In March 2020, in response to the COVID-19 pandemic, the President of the United States declared a national emergency and the Governor of California declared a state of emergency. Both emergency declarations remain in effect as the COVID-19 virus continues as a life-threatening pandemic throughout the county, state, and local jurisdictions.

In its efforts to protect the health and well-being of court personnel and the public throughout the pandemic, the Riverside Superior Court implemented various protocols intended to protect against the spread of the virus. As community spread of the virus lessened, the Court began resumption of normal operations in part by relaxing, and in some cases rescinding COVID-19 related protocols.

There is currently a pronounced spike in COVID-19 cases due to the Omicron variant. According to the Centers for Disease Control and Prevention, the COVID-19 Omicron variant is highly transmissible and evades immunity provided by past infection or vaccination. Riverside County, already an area of high transmission, has recently experienced an alarming increase in COVID-19 cases. The State of California COVID-19 dashboard for Riverside County shows that the current rate of positive COVID-19 cases has risen to 26.9%, which is a 12.7% increase from the previous seven-day period and exceeds the state average of 20.4%. Additionally, hospitalizations have risen sharply, nearly doubling over the past week.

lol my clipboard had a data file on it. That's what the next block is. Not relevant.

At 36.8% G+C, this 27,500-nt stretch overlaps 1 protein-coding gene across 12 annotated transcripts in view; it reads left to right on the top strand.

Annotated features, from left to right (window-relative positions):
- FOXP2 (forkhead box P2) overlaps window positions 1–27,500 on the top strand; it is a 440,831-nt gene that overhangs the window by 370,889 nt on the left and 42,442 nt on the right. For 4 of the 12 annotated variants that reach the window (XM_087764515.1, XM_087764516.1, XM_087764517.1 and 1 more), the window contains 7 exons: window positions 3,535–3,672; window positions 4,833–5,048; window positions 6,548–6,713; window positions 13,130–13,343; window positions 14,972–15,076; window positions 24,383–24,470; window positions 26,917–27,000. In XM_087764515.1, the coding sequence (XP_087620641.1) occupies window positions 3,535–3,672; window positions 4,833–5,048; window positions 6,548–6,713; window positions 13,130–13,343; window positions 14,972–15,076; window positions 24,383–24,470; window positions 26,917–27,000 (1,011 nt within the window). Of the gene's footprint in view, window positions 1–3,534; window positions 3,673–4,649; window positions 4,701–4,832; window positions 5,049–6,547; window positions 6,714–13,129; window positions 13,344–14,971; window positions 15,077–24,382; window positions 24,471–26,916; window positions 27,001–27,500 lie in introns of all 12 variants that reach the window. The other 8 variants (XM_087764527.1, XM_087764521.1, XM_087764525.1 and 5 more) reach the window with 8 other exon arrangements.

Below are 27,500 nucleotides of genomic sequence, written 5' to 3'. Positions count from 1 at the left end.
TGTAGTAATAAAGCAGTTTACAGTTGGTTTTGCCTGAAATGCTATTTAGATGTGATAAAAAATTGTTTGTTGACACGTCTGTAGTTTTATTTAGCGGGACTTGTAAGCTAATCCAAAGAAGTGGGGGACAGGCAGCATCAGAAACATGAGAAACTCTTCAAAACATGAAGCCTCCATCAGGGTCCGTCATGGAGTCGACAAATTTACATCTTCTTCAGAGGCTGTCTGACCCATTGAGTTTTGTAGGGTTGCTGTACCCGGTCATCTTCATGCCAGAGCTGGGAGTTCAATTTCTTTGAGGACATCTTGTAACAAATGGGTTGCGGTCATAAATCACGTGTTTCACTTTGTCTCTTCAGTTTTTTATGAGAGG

In light of the ease of transmission of the Omicron variant, conducting jury trials would unduly endanger court personnel, litigants, attorneys, jurors, and the public, as well as threaten the continuous performance of essential Court functions and operations. Moreover, because congestion within a courtroom also increases the risk of transmission, alleviating congestion by re-instating a six (6) foot physical distance requirement in courtrooms, and limiting courtroom access to only those persons who have a matter on calendar would further protect the health and well-being of court personnel and the public.

Therefore, to protect the health and well-being of the public and court personnel, for good cause and pursuant to Code of Civil Procedure §§124 and 128, Government Code §68070, Cal. Rules of Court, rule 10.603, General Order 2022-8, the inherent powers of the Court (In re Reno (2012) 55 Cal.4th 428, 522), and in compliance with federal, state, and local guidelines, the Court hereby issues General Order No.: 2022-9.

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